Commerce Committee Chairman Senator Ted Stevens (R-Alaska), told broadcasters Wednesday that he still backed a 2009 hard date for return of analog spectrum, but was now primarily concerned with keeping the auction money from that spectrum from being commandeered for non-communications-related Katrina costs.
Stevens said the bill establishing that hard date would be marked up Oct. 19, though he said he did not yet have a bill to show anyone or any details. But he reiterated that it would have to be free of anything not tied to the budget.
The DTV issues not in the hard-date bill, which could range from multicast must-carry to cable downconversion of the digital signal to use of DTV spectrum by unlicensed devices, will be addressed in a separate bill that Stevens said would be introduced as a companion to the hard-date bill.
The DTV transition hard-date bill deals with analog spectrum that will be returned for auctions expected to bring billions to the treasury. As such, it must be included in a budget allocation bill that, by Senate rules, cannot deal with other legislative issues.
Stevens said that he had been told by FCC Chairman Kevin Martin that the commision could be ready with regs and DTV channel assignments by 2007, but reiterated his preference for a 2009 date.
"With a 2009 hard date, there would be three Christmas buying seasons during which Americans will buy digital television sets....The later the hard date is, the more digital televisions people will have bought on their own, and fewer set top boxes, obviously, will be needed," he said. "And, the fewer the set top boxes, obviously, the less subsidy will be required. In addition, by providing time for manufacturers to gear up the production lines and achieve economies of scale, the price of the box will likely be less."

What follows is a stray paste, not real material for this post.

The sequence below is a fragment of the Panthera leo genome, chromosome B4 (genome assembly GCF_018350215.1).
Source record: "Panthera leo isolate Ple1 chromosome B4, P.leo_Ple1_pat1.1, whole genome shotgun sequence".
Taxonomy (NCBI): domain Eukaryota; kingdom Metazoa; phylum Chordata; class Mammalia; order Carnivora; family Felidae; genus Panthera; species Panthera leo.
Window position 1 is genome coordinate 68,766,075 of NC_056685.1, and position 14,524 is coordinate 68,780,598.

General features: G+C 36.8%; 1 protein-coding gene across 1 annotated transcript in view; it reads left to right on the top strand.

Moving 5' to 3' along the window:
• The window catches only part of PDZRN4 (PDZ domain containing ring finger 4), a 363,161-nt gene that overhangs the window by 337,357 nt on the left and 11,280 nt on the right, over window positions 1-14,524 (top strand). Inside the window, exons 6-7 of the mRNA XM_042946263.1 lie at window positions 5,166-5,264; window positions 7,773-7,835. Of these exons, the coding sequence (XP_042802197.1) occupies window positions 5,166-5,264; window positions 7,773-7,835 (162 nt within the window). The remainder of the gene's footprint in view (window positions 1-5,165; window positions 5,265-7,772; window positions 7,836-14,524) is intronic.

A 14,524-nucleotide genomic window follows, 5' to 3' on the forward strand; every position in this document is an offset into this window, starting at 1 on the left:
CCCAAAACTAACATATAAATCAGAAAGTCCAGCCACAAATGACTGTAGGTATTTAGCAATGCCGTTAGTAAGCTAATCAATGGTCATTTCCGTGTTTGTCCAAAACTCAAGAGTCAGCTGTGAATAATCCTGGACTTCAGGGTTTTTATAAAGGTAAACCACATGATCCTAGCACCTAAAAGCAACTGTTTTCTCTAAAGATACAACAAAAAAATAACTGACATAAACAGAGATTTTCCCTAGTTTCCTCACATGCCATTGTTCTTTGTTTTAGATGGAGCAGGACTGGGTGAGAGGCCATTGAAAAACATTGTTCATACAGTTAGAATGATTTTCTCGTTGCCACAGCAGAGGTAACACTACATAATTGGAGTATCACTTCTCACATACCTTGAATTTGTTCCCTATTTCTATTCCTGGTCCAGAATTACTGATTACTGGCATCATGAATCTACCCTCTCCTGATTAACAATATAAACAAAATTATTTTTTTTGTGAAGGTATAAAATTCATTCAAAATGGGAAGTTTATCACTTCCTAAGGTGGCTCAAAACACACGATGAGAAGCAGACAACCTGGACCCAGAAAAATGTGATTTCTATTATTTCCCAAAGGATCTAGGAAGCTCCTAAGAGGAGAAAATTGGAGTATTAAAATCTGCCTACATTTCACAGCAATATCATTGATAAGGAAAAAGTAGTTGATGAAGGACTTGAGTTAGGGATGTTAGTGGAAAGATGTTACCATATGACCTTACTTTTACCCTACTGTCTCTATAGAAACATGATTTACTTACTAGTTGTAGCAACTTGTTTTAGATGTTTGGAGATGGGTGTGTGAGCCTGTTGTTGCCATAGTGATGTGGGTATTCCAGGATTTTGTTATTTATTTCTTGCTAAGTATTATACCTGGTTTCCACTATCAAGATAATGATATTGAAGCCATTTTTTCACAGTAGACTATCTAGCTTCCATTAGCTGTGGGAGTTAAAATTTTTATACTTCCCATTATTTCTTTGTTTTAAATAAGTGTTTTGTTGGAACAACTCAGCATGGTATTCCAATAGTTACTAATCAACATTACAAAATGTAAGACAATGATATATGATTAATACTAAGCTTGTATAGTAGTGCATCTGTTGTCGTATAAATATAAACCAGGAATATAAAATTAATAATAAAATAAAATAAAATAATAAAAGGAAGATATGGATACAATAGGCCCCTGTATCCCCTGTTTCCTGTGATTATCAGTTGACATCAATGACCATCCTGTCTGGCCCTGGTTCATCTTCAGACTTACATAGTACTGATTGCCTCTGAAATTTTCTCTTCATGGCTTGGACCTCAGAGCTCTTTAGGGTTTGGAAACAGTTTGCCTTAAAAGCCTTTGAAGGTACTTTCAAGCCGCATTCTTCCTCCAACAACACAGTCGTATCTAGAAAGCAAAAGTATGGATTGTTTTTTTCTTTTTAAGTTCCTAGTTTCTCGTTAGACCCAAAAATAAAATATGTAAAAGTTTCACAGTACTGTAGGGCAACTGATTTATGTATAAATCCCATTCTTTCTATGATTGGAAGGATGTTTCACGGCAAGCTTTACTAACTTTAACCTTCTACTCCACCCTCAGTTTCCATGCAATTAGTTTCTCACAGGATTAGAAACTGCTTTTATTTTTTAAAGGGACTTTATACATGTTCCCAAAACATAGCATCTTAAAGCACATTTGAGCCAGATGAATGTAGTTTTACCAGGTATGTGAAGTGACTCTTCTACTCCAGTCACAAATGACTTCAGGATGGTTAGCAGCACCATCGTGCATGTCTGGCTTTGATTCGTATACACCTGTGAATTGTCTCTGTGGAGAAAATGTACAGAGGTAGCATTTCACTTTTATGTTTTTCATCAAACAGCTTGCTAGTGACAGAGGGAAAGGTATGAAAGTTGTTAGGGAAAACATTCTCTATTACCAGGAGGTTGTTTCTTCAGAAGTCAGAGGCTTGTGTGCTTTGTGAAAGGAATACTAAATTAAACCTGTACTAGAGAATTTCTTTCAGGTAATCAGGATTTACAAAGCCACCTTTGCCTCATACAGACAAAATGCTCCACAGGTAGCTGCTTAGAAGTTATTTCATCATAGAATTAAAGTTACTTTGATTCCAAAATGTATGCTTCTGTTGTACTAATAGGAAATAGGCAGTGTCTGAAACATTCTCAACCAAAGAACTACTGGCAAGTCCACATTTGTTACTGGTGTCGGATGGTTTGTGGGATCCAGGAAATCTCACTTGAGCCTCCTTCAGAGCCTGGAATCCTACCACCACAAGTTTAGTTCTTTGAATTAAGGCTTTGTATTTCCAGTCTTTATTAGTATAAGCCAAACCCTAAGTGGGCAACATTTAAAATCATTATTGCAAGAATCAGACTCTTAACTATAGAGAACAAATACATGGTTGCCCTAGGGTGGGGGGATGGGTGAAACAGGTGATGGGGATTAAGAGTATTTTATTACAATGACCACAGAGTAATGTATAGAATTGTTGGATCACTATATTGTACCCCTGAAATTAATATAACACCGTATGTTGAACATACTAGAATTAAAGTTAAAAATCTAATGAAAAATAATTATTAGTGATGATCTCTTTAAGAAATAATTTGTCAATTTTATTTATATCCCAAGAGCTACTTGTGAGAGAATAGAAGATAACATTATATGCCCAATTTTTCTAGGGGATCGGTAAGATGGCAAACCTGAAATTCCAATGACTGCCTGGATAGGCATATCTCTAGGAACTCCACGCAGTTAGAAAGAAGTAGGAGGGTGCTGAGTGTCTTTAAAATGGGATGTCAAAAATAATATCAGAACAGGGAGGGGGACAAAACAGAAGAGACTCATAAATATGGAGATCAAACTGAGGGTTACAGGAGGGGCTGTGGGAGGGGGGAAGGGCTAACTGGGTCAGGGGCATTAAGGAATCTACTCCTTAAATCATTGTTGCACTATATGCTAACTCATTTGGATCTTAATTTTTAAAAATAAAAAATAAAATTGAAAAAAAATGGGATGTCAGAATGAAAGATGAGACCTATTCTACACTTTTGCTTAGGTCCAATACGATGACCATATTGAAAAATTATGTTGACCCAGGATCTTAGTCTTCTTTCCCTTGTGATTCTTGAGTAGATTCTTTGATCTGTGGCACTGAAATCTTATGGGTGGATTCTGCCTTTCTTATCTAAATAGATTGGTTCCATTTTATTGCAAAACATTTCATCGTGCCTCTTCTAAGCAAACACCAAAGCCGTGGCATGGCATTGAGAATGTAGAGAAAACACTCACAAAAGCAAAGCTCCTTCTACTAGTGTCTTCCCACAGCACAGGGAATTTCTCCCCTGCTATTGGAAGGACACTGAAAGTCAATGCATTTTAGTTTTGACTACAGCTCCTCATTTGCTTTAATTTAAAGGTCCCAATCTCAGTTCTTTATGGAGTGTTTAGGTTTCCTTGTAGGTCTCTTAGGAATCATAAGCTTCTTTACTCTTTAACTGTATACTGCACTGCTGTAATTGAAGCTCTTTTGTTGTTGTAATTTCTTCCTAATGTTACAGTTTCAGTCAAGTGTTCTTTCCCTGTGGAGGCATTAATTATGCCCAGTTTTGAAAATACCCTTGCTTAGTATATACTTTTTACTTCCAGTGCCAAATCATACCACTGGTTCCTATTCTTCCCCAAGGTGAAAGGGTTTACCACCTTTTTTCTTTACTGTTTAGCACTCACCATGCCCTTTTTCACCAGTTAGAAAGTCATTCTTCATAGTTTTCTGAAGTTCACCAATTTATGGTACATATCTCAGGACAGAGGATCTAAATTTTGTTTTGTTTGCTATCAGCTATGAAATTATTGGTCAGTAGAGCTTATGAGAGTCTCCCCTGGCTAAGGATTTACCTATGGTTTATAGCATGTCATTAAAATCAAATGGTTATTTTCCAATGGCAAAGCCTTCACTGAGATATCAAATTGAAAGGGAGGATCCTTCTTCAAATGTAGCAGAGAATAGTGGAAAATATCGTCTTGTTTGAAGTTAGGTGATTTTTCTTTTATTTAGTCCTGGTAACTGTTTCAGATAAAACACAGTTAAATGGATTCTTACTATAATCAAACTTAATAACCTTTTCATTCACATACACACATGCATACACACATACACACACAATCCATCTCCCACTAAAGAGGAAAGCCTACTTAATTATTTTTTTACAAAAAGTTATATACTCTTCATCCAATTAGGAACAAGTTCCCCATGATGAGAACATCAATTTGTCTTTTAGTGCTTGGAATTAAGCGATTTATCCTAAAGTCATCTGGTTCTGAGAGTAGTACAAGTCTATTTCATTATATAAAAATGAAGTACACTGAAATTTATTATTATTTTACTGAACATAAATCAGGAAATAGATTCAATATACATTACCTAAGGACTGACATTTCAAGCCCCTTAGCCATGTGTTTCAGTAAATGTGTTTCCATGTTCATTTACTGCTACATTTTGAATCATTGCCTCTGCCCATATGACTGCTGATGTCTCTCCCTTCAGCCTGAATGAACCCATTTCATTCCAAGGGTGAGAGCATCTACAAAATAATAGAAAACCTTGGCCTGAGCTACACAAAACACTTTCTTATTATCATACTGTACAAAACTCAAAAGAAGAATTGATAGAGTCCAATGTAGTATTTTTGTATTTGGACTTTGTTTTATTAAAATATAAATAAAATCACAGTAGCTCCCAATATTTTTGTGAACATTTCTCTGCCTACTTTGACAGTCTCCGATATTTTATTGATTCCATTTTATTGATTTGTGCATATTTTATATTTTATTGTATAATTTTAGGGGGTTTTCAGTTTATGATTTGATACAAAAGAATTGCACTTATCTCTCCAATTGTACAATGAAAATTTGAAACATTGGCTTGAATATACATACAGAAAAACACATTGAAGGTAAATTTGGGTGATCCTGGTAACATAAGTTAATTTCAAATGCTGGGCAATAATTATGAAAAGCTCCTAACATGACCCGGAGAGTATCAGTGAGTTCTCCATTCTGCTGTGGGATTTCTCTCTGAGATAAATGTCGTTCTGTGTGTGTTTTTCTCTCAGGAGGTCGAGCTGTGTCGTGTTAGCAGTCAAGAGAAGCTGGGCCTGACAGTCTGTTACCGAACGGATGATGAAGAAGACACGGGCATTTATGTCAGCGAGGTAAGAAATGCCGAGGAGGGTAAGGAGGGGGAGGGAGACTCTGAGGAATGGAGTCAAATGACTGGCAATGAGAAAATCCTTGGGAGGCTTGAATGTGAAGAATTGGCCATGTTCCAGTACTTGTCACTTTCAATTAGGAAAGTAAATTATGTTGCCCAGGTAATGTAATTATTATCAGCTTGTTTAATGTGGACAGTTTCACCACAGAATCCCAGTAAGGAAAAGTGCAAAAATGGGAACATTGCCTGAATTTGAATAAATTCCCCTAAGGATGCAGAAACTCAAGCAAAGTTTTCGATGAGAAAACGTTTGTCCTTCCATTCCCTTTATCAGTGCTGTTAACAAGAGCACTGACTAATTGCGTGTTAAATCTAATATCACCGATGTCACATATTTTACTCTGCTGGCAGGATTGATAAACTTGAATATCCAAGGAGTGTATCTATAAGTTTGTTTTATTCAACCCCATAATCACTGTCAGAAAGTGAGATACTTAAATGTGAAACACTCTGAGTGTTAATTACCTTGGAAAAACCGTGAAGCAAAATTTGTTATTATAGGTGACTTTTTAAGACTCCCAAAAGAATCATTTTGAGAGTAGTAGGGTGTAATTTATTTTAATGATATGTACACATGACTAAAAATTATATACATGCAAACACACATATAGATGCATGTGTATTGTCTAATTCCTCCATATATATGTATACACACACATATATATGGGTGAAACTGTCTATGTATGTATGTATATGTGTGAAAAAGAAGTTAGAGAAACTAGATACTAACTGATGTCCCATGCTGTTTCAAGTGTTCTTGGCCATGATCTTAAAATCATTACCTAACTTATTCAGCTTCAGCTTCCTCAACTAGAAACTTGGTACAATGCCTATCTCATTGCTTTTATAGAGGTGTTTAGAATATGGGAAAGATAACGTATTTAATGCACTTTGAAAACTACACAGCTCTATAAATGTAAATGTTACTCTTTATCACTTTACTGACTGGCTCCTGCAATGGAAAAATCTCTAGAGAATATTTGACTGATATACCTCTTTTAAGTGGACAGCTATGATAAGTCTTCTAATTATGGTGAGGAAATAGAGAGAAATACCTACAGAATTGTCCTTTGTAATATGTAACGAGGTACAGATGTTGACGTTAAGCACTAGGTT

Stevens said he and commerce Co-chairman Daniel Inouye (D-Hawaii) had decided that it would not to bifurcate the transition by requiring an earlier return of spectrum by stations in the portion of the FM band outside of the core DTV channels that is being handedover to first responders.
While he recognized the need to get that spectrum for emergency communications, "we concluded that a transition that differed from market to market would be most confusing to consumers. And, after meeting with a wide variety of public safety experts, our Committee learned that in many cases, the devices, particularly radios, which will use the abandoned analog TV spectrum, have not been engineered yet."
Stevens said one of the biggest problems he now faced was trying to keep that $10 billion for transition-related costs, including the subsidy and funding better local 911 communications, rather than have it applied to the cost of Hurricane Katrina reconstruction, estimated in the hundreds of billions.